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A Life's Work

A Life's Work

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There is a robust Facebook page dedicated to the film and my personal Instagram account, which has some film-related posts.

Penelope Leach gives, I think, an accurate definition of postnatal depression: she says that in postnatal depression the mother believes that there is something faulty or abnormally difficult about her child. DL:After watching the film, I hope the viewer recognizes that the path of the subjects in the film is similar to their own, which I hope will prompt them to ask themselves “What will my legacy be? David Licata (DL):I began editing the film myself for financial reasons, but I knew I wasn’t doing the idea and the footage justice. Could she not see that it was she, in her car, that represented the very danger she congratulated herself for pointing out?The film’s personal, deep emotional roots will, I believe, contribute immeasurably to its power and make it a unique film. There was me, my husband, my husband's eight-year-old daughter, and our own two children: a baby who cried passionately each time I moved out of her line of vision, and her sister, older by 15 months, whose abundant hair exactly matched the electrifying palette of autumn in the pleasure gardens that year. I was cited everywhere as having said the unsayable: that it is possible for a woman to dislike her children, even to regret having brought them into the world. Although she has decided she wants to be a mother, she is apprehensive about the dramatic upheaval a child will bring. My insides grew gritty, my nerves sharp…I no longer slept in the intervals, but merely rested silently like some legendary figure, itinerant, doughty, and far from home.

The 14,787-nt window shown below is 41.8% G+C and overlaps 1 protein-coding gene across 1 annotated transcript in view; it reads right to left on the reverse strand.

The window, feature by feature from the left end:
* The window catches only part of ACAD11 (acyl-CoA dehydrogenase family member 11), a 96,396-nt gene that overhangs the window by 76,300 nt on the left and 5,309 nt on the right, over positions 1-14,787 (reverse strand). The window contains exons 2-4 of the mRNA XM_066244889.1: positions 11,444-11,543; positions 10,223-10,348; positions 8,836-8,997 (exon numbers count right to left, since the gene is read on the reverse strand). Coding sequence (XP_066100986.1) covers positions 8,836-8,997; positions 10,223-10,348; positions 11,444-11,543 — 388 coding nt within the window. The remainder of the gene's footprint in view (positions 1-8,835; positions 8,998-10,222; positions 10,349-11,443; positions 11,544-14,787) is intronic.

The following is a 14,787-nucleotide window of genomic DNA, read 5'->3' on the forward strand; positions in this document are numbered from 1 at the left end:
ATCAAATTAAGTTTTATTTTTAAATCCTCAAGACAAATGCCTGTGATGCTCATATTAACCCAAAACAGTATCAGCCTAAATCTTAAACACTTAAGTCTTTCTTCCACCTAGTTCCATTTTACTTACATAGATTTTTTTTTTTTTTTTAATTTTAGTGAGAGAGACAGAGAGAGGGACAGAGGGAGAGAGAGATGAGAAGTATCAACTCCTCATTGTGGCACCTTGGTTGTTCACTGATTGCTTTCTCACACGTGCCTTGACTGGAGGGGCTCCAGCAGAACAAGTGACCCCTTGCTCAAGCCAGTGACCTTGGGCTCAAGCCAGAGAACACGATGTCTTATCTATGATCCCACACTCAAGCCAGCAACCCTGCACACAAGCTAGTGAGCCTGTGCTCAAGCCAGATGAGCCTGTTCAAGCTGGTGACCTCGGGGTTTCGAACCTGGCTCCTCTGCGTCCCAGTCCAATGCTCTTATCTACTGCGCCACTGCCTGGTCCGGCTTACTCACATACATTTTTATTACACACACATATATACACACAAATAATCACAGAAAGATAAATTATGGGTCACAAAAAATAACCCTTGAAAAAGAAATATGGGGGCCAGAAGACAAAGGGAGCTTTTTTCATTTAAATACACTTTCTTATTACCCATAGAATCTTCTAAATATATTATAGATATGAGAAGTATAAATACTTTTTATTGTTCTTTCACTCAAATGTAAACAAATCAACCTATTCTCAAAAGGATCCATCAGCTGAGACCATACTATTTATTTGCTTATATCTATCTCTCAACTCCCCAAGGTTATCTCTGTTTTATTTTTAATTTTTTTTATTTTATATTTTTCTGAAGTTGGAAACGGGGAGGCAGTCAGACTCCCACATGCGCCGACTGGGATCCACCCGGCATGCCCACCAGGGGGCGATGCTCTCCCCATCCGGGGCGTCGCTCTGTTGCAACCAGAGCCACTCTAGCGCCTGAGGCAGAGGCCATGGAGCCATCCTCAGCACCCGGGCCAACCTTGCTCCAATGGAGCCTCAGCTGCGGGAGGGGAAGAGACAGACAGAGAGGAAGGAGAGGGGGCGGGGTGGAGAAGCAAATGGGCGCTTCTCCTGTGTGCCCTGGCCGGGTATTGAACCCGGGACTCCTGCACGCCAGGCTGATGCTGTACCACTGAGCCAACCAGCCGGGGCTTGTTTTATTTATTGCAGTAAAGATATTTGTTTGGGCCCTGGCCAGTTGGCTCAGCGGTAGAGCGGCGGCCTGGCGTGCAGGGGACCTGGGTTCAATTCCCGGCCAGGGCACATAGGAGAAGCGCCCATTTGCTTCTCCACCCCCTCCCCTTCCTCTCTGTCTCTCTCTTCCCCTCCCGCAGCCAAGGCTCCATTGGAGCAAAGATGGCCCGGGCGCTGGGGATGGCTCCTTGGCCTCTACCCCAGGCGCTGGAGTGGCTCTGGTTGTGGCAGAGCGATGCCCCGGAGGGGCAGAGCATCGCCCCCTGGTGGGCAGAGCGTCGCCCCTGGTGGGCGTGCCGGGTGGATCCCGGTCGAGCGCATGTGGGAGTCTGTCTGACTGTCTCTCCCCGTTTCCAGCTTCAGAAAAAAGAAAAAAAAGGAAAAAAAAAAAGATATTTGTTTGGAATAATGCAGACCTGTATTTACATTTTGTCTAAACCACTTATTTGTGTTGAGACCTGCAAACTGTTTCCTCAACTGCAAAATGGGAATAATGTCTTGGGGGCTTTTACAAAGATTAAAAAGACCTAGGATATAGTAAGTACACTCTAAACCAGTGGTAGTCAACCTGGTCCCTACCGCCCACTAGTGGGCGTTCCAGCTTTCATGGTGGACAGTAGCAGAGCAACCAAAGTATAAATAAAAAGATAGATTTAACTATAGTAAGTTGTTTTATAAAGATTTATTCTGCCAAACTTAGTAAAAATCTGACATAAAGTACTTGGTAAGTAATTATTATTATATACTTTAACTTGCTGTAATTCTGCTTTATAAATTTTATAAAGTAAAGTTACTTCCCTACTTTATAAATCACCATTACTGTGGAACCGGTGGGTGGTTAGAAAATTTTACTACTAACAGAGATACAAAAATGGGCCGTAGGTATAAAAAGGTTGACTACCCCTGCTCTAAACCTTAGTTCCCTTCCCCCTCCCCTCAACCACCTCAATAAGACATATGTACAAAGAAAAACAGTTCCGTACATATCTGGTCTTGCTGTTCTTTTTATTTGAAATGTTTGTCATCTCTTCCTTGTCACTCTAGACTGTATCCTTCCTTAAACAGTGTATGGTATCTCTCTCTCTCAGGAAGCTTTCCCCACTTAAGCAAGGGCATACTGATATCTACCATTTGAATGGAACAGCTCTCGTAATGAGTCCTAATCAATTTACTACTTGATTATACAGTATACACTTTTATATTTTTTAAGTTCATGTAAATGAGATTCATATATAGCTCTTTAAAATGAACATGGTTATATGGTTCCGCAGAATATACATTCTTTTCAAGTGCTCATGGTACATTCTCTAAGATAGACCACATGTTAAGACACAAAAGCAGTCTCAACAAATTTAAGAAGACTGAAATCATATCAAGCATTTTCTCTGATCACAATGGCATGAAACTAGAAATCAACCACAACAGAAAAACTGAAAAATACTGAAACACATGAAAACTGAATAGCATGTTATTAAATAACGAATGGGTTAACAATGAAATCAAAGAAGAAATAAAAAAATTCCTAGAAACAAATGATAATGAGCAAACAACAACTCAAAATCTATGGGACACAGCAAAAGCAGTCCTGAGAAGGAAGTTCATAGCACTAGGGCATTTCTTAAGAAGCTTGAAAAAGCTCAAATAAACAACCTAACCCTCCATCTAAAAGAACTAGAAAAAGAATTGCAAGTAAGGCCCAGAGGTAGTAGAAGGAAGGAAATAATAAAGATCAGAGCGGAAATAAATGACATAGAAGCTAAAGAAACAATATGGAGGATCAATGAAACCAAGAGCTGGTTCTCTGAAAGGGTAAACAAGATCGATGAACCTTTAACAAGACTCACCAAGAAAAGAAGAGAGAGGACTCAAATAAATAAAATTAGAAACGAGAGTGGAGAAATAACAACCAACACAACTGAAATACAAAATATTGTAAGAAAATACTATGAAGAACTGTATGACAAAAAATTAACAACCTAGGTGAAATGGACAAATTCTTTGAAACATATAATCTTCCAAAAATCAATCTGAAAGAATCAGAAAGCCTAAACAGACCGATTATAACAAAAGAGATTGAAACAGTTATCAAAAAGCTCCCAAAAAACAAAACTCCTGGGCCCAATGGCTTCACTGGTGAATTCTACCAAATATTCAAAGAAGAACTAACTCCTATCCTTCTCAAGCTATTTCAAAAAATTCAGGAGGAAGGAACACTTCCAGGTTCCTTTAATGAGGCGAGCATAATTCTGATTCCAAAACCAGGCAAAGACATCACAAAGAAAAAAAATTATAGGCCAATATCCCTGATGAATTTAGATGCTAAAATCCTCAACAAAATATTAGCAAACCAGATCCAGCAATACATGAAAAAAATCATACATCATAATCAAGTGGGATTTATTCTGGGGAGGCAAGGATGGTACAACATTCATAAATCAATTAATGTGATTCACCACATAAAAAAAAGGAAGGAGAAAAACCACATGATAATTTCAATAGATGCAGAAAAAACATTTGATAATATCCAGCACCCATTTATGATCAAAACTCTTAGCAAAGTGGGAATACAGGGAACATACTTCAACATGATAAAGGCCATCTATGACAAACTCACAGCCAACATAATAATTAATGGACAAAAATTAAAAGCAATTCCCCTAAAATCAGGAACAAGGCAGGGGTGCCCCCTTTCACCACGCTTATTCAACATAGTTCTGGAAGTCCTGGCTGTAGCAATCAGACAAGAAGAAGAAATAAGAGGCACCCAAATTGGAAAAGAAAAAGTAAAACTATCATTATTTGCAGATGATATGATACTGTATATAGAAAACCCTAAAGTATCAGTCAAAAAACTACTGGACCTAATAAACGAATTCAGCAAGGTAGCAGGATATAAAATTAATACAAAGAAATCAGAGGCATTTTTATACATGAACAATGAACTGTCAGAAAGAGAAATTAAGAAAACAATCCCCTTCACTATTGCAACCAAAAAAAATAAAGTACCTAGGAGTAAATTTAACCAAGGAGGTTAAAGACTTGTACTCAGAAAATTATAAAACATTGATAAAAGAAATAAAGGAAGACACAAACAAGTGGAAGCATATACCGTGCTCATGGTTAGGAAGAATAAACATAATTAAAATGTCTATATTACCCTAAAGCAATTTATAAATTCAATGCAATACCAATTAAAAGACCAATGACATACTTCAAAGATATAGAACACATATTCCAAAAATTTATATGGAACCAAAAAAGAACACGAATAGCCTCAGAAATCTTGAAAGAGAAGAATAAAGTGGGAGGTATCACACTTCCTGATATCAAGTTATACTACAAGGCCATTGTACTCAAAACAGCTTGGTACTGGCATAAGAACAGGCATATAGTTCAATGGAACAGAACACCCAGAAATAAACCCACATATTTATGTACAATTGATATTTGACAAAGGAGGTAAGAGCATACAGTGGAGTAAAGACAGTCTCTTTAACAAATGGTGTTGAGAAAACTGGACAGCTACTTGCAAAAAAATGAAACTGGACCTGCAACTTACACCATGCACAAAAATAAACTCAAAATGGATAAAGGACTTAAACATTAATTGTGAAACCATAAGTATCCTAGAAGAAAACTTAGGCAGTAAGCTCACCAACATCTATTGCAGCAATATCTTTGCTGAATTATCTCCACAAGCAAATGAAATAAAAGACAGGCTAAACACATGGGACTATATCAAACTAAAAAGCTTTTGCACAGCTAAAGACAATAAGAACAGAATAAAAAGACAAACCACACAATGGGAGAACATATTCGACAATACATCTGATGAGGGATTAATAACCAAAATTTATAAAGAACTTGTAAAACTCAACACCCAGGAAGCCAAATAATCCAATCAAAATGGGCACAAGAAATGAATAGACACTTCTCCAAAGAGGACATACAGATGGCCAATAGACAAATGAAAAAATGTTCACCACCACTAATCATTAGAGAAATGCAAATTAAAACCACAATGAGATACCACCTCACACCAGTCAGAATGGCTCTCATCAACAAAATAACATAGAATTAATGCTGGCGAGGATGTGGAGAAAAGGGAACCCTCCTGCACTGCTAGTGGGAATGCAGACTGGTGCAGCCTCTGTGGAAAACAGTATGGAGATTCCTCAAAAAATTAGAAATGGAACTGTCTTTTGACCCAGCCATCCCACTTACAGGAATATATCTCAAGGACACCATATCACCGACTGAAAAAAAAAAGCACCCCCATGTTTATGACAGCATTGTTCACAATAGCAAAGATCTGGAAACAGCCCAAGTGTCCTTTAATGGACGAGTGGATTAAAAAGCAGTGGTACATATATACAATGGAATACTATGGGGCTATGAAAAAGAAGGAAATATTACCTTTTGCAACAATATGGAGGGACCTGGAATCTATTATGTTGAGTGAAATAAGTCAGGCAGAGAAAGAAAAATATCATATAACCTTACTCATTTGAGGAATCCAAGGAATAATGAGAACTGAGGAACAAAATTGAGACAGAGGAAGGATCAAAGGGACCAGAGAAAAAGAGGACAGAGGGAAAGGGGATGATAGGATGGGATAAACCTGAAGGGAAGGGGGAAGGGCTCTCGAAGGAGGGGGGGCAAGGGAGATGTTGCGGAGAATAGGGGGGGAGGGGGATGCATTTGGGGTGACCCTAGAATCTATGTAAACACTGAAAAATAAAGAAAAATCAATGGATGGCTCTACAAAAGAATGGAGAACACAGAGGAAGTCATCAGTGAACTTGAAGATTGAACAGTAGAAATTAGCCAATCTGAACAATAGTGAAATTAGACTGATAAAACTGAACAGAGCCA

I had a LOT of time to think about the film: the look, the pace, what to shoot, what to ask, how to edit, what was needed, and what was not. It was, perhaps, our isolation - idyllic though it was - that sealed these events in a profound melancholy from which I subsequently found myself unable to escape. Cusk anatomises motherhood as Montaigne anatomised friendship or Robert Burton anatomised melancholy .

Perhaps strangely, it was the second remark that troubled me more than the possibility that humanity would be extinguished by my hand. Yet I had experienced it, in a way: it was part of what I had found intolerable in the public culture of motherhood, the childcare manuals and the toddler groups, the discourse of domestic life, even the politics of birth itself.

By the time we moved to the house beside the pleasure gardens, which had a study, I was nearly finished. This hunger evidently goes unsatisfied, and must content itself with scraps from the table of daily news. She is scathing about the official literature in particular, noting that its inadequacy only serves to make her feel more alone.

Every single day, some woman with her child strapped into the front seat of her car shakes her head at us. She produced sheaves of leaflets and laid each one lovingly on the table for me to study while behind her the baby looted her handbag, undetected. What is really startling about A Life's Work is that it is genuinely post-feminist, not in the sense that we do not need feminism any more, but in the sense that it implicitly points to the holes in the familiar feminist discourse. In motherhood the communal was permitted to prevail over the individual, and the result, to my mind, was a great deal of dishonesty.

By the time the book came out, she was one and a half, her sister three: that summer I peacefully harvested the gooseberry bushes at the back of the house, swam in the ornamental lake, shooed out the bats that sometimes flew around the rafters of our room on summer evenings. I hired an editor, Cabot Philbrick, to edit a 30-minute sample of the film, and he really brought my ideas into focus. I was four or five months pregnant with my second child when I began, and when I reached the end, that child existed, an ardent 10-month-old baby whose power of love has ever since been fused in my mind with the risks and rewards of self-exposure.I have a bad relationship with my own mother and was pitched by motherhood into the recollection of childhood unhappiness and confusion. In a brief introduction, Cusk notes that the memoir was written just six months after her first daughter’s birth and while Cusk was pregnant with her second daughter. It was my sincere belief that nobody would read it or care about it, and in all honesty I didn't blame them. This resulted in a few people wanting to screen it for their organization or their school, and I love doing that just as much as screening at a festival. At other times, finding she misses her daughter while she is sleeping, she lies down beside her cradle.

  • Fruugo ID: 258392218-563234582
  • EAN: 764486781913
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